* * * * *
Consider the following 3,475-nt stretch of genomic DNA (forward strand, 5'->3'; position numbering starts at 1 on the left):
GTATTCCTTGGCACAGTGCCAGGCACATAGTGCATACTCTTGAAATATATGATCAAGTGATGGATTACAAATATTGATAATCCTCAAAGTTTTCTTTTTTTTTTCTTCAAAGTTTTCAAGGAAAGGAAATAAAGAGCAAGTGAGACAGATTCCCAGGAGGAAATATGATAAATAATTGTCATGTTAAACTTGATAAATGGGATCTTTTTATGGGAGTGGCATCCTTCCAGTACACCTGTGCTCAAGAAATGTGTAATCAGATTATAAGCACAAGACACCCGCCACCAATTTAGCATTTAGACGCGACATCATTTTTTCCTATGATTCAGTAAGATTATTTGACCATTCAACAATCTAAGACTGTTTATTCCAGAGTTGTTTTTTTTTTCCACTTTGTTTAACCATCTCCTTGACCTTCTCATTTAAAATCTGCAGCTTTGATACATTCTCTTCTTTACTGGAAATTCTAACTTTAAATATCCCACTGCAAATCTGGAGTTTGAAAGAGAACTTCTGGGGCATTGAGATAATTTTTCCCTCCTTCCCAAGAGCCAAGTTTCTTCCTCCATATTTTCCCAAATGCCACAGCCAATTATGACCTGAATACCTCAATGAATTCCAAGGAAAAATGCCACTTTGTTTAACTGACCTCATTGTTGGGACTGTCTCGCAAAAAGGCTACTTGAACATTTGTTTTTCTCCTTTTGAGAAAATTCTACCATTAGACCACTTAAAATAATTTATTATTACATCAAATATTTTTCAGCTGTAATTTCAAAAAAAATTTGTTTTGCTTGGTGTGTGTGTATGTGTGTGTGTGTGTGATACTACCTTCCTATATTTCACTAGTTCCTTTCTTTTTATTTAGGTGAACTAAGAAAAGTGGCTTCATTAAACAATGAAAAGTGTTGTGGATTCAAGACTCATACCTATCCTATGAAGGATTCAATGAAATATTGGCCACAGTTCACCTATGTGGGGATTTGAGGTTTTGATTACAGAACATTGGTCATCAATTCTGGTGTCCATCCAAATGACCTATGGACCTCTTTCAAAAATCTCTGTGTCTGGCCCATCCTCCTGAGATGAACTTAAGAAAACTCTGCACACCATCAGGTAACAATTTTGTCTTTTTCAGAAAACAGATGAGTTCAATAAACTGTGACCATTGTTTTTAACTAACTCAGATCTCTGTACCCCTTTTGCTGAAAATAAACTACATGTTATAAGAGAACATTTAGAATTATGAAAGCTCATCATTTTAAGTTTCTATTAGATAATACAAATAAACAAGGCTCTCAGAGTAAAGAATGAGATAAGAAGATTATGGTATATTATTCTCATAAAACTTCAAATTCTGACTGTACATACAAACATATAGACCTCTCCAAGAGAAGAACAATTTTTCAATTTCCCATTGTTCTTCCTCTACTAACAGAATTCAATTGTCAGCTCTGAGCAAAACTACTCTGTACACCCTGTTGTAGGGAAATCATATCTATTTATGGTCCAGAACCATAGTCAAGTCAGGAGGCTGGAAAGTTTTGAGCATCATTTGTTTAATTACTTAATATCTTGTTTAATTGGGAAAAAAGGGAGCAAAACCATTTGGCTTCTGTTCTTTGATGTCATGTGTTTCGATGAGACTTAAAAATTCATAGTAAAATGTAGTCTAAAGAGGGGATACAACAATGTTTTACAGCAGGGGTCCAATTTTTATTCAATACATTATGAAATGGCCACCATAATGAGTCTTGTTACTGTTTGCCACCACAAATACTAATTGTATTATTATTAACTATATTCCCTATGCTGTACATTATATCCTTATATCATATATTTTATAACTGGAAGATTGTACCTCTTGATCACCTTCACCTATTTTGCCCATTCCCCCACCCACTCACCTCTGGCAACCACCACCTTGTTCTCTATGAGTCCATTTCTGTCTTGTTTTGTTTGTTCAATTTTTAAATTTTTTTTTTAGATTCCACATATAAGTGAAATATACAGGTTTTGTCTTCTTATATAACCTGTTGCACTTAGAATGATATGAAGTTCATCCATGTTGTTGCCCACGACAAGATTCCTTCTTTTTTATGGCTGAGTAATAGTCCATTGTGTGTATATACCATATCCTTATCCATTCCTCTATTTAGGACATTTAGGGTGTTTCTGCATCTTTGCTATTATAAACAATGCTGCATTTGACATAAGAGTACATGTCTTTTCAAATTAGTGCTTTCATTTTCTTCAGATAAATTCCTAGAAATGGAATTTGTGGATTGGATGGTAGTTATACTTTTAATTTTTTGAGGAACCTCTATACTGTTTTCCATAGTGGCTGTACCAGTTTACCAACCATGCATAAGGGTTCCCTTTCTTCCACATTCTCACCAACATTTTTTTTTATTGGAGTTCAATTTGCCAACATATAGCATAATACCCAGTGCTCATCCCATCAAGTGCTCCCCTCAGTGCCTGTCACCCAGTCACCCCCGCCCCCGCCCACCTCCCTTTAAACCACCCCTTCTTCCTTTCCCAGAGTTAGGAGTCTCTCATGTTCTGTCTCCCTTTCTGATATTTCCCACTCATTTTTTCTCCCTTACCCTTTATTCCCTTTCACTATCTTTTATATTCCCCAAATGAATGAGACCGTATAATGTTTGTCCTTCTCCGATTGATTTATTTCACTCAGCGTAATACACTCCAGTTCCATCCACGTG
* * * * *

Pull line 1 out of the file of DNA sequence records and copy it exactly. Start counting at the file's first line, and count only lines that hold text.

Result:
Consider the following 3,475-nt stretch of genomic DNA (forward strand, 5'->3'; position numbering starts at 1 on the left):